After the final shots of the stone fences that demarcate the fields of present-day Slovakia, over black leader we hear Marian McMahon reading from her memoir, A Circuitous Quest: “Early one morning, when I was eight years old, I skipped a flat stone across the surface of Lake Kashagawigamog.” Momentarily, weight has been defied. A stone has been made to float. Balance has been achieved — and with it a sense of wonder.
Hoffman’s Family Cycle consists entirely of quest films. They follow the circuitous movement of away and return. The early journeys of On The Pond and The Road Ended at the Beach were a questing after self; the later ones — Somewhere Between, ?O,Zoo! andpassing through/torn formations register a confrontation of alterity. Even River posits the self confronting nature. Perhaps it is the absence of a personal confrontation that renders Kitchener-Berlin, to my mind, a less satisfactory achievement.
In Hoffman’s work the quest can be seen as a personalised enactment of one’s journey through life. It also embodies a search for more individual goals, not all of them attainable. Although the past may be explored, it cannot be claimed. If you do manage to go back, as Franny wanted to do in On the Pond, you cannot stay there. As Janine Marchessault has declared: “Memories are immutable cells that can be rearranged but never made to speak.”[xx]
Hence, except for the “realizations” of the closing shot, the “failure” of the quest in The Road Ended at the Beach. When the Beats were in their prime throughout the 1960s, politically the world was opening up. By the 1980s, it was closing down. “The Beats were the fathers I took on the trip,” as Hoffman has explained, “but their roads are closed now.”[xxi] Besides which their quest was probably too American, too drug-induced, and perhaps, finally, too homoerotic to serve as a controlling model for a young buck from southern Ontario. Hoffman has had to retreat from such classic allegorical journeys to enable him to move forward in his own life and work.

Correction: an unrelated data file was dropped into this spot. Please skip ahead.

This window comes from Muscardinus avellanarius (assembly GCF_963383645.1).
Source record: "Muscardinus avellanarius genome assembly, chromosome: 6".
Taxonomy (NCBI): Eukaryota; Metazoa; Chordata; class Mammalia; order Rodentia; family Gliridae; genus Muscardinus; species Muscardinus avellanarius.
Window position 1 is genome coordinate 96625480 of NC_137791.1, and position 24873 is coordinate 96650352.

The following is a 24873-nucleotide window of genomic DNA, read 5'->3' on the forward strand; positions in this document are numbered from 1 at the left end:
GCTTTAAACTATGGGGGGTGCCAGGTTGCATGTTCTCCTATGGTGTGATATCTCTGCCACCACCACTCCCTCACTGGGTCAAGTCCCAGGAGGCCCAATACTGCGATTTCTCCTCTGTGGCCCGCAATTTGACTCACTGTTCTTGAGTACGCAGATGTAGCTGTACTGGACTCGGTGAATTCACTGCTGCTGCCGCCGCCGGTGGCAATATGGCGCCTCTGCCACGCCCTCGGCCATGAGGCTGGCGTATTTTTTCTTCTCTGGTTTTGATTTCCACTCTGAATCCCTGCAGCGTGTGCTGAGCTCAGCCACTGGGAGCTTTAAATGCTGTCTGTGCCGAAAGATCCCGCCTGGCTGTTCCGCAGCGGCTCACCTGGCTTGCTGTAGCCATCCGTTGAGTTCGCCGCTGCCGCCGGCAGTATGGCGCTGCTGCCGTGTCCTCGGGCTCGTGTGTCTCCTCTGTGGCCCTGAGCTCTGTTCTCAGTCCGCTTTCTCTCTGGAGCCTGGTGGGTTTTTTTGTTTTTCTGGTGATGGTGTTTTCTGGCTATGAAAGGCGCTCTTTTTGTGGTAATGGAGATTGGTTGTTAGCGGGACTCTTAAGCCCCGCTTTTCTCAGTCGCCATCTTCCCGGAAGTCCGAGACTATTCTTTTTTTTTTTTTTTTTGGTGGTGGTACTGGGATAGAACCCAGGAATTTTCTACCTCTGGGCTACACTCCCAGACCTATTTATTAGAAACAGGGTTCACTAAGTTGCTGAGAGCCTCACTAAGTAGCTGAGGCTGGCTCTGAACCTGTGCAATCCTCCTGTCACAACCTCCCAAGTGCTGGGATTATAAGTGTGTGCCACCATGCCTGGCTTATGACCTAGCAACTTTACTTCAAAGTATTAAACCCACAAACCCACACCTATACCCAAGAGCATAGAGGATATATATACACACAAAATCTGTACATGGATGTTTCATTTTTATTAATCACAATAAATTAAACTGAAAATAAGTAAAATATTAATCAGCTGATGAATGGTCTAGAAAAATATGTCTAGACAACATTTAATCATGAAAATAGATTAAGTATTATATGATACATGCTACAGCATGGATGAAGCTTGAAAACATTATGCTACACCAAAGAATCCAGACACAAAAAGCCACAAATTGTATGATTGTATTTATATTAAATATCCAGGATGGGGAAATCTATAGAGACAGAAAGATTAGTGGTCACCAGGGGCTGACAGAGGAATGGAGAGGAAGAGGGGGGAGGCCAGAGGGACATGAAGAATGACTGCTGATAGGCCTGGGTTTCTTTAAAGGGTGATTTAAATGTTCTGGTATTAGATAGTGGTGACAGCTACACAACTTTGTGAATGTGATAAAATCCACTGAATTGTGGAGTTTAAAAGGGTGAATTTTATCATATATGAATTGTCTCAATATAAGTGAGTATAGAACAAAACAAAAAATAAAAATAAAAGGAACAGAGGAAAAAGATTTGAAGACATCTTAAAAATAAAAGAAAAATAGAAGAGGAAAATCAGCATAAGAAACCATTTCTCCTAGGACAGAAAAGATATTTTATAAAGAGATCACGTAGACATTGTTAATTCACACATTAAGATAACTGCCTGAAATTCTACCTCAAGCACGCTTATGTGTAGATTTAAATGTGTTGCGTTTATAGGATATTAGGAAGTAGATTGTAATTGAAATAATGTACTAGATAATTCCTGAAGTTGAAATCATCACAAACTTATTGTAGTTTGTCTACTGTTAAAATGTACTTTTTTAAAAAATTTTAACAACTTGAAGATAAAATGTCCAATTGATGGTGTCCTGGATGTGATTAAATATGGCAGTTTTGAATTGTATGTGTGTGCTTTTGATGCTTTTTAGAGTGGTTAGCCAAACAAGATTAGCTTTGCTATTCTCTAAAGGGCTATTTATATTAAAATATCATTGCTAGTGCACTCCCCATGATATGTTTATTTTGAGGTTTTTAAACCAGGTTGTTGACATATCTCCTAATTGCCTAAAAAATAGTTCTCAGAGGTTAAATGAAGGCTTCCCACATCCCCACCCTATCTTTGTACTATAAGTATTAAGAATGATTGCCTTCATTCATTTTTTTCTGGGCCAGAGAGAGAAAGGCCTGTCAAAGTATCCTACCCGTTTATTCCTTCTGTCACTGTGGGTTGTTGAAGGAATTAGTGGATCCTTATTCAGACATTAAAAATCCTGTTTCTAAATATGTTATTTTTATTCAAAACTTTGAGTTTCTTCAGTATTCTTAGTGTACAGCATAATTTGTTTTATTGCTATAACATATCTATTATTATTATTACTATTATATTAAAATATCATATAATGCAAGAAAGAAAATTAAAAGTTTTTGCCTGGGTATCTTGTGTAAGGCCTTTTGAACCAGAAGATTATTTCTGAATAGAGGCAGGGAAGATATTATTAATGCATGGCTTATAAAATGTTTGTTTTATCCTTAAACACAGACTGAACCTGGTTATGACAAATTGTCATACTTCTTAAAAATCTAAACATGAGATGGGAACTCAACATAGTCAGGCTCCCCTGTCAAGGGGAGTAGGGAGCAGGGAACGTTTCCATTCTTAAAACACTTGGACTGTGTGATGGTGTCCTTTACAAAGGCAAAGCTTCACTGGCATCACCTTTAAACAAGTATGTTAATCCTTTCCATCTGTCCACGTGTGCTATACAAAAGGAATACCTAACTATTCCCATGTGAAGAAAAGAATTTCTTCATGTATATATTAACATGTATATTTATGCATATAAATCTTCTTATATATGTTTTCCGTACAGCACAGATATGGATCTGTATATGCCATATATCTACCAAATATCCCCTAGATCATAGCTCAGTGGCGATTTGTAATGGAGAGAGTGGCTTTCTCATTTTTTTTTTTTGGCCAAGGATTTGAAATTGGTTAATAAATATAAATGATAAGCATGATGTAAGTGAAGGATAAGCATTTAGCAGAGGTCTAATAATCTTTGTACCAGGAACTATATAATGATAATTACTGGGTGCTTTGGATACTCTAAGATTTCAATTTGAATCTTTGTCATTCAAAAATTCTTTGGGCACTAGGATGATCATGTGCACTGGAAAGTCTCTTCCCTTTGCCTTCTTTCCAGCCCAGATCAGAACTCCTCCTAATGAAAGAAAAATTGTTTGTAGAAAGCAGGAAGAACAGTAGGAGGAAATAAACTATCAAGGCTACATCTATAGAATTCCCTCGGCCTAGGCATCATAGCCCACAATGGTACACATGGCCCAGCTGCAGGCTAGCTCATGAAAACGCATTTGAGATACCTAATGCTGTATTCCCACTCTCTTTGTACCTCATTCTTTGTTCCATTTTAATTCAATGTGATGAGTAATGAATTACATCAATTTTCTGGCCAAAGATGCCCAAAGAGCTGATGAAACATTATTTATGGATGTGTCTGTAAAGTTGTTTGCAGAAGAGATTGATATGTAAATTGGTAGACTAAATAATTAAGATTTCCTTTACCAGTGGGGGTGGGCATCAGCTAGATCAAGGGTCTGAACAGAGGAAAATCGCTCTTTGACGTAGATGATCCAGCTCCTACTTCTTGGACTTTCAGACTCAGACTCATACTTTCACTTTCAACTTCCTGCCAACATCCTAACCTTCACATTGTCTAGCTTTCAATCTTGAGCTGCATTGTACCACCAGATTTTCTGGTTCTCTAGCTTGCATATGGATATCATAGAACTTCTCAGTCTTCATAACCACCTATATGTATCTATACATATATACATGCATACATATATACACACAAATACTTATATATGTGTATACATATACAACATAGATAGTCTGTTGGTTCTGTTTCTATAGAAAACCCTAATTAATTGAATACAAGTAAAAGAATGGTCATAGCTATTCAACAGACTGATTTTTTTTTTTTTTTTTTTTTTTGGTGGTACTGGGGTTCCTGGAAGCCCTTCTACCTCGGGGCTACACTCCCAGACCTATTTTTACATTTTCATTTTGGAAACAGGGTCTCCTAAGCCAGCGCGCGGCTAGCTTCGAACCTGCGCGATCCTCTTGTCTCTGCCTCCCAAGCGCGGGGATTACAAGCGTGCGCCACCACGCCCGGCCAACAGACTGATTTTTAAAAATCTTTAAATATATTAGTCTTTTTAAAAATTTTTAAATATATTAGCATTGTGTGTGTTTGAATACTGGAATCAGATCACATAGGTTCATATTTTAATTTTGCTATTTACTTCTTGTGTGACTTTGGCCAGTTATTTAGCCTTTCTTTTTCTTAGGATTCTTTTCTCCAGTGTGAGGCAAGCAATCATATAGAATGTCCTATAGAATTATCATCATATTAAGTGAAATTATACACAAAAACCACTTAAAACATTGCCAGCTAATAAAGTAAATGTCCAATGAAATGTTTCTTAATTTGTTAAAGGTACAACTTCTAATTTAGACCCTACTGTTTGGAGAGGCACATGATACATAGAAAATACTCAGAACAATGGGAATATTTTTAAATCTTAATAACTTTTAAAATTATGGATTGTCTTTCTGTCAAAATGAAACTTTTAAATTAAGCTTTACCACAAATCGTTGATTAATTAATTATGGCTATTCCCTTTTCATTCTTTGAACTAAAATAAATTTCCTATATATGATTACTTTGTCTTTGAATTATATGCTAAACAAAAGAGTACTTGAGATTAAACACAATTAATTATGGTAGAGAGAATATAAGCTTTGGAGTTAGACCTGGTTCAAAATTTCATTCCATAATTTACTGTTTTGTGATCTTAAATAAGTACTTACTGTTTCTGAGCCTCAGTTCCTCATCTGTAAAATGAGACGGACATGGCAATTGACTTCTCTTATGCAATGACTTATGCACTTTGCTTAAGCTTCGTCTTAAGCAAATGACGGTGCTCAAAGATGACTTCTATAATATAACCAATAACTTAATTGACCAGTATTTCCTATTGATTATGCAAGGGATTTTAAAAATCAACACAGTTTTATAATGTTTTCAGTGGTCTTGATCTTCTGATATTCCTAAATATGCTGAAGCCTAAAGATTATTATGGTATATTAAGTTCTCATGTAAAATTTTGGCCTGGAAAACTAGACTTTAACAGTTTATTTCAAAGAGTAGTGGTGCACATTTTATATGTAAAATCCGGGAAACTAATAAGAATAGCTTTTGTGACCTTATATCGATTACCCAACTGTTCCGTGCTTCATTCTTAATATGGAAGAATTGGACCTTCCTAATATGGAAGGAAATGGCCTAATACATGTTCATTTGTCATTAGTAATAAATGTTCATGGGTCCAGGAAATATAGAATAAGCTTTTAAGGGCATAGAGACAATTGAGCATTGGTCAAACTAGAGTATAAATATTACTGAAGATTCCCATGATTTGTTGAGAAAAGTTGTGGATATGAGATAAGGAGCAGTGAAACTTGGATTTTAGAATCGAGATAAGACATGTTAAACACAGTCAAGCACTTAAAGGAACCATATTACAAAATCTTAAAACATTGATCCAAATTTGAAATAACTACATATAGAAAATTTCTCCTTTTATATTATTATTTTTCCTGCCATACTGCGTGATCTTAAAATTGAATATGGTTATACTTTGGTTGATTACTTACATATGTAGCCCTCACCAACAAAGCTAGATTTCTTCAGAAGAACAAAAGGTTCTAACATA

Similarly with the retreat from modernism. Although Bruce Elder, with his musical commitment to Wagnerian repetition and redundancy, still strives to achieve works of high modernism in a post-modern age, the filmmakers of the Escarpment School espouse more modest goals. Their quests are less concerned with self in relation to metaphysical transcendence than with self in relation to the social world.
The important point, then, about the boy exploring the culvert in passing through/torn formations is not who he is or what he might find or even what his relationship is (if any) to Hoffman’s family: the important point is the fact that he is looking. He embodies the curiosity of a new generation, attentive to discovering his own voice within the landscape available to him and to making his own peace with the world.
So once again, we return to documentary. Through the confrontation of self with alterity, with the fractured otherness of the world in which they live, the third generation of Canadian experimental filmmakers seek to make sense of their historical world.
And yet, at their best — supremely in passing through/torn formations with its movement through disease, derangement and death towards moments of epiphany — this confrontation does achieve a spiritual dimension. Drawing upon a theological term adduced by Dennis Lee when writing about Al Purdy, we might refer to a mysterium tremendum — a holy otherness. “An appropriate response to the tremendum,” Lee elucidates, “is awe, joy, terror, gratitude” — exactly the emotions we may feel while experiencing Hoffman’s most achieved films.[xxii]
The experimental cinema of Philip Hoffman embodies some of the finest attributes of the work of his generation. Like his colleagues, Richard Kerr, Gary Popovich, and Mike Hoolboom (among others), through the diary format he achieves a cinematic poetry that is as distinguished as any experimental films anywhere today. In a world in which theatrical film has become a big brass band, the filmmakers of the Escarpment School content themselves with chamber films — with trios or string quartets, sometimes made for instruments with only two or three strings!